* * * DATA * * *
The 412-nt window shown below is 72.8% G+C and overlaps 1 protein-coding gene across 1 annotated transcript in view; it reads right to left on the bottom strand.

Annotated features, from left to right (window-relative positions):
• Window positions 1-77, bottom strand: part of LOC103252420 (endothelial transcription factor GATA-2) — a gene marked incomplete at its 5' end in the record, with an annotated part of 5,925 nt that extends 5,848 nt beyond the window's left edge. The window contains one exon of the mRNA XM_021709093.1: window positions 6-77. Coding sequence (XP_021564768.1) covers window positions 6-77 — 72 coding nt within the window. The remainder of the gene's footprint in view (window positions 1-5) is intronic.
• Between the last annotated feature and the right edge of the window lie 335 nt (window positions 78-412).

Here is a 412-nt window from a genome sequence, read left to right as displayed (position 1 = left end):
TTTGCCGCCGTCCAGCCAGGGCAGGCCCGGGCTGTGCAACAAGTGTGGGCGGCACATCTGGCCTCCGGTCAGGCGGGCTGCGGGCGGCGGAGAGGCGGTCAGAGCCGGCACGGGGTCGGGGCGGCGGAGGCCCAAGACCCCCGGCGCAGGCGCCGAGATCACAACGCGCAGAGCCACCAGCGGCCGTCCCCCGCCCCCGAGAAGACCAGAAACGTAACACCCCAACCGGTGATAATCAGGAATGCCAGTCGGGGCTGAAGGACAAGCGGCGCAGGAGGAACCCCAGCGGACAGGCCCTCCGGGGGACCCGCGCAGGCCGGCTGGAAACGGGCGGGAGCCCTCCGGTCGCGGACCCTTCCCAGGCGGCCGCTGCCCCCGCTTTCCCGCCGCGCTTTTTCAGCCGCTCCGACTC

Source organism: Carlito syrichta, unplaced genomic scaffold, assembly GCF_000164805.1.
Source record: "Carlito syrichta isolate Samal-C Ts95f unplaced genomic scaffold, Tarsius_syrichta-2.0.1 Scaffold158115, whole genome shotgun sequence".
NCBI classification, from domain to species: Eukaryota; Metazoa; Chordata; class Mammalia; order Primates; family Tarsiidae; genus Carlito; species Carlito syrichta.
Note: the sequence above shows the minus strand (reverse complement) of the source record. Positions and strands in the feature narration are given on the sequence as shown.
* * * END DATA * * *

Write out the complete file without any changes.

The 412-nt window shown below is 72.8% G+C and overlaps 1 protein-coding gene across 1 annotated transcript in view; it reads right to left on the bottom strand.

Annotated features, from left to right (window-relative positions):
• Window positions 1-77, bottom strand: part of LOC103252420 (endothelial transcription factor GATA-2) — a gene marked incomplete at its 5' end in the record, with an annotated part of 5,925 nt that extends 5,848 nt beyond the window's left edge. The window contains one exon of the mRNA XM_021709093.1: window positions 6-77. Coding sequence (XP_021564768.1) covers window positions 6-77 — 72 coding nt within the window. The remainder of the gene's footprint in view (window positions 1-5) is intronic.
• Between the last annotated feature and the right edge of the window lie 335 nt (window positions 78-412).

Here is a 412-nt window from a genome sequence, read left to right as displayed (position 1 = left end):
TTTGCCGCCGTCCAGCCAGGGCAGGCCCGGGCTGTGCAACAAGTGTGGGCGGCACATCTGGCCTCCGGTCAGGCGGGCTGCGGGCGGCGGAGAGGCGGTCAGAGCCGGCACGGGGTCGGGGCGGCGGAGGCCCAAGACCCCCGGCGCAGGCGCCGAGATCACAACGCGCAGAGCCACCAGCGGCCGTCCCCCGCCCCCGAGAAGACCAGAAACGTAACACCCCAACCGGTGATAATCAGGAATGCCAGTCGGGGCTGAAGGACAAGCGGCGCAGGAGGAACCCCAGCGGACAGGCCCTCCGGGGGACCCGCGCAGGCCGGCTGGAAACGGGCGGGAGCCCTCCGGTCGCGGACCCTTCCCAGGCGGCCGCTGCCCCCGCTTTCCCGCCGCGCTTTTTCAGCCGCTCCGACTC

Source organism: Carlito syrichta, unplaced genomic scaffold, assembly GCF_000164805.1.
Source record: "Carlito syrichta isolate Samal-C Ts95f unplaced genomic scaffold, Tarsius_syrichta-2.0.1 Scaffold158115, whole genome shotgun sequence".
NCBI classification, from domain to species: Eukaryota; Metazoa; Chordata; class Mammalia; order Primates; family Tarsiidae; genus Carlito; species Carlito syrichta.
Note: the sequence above shows the minus strand (reverse complement) of the source record. Positions and strands in the feature narration are given on the sequence as shown.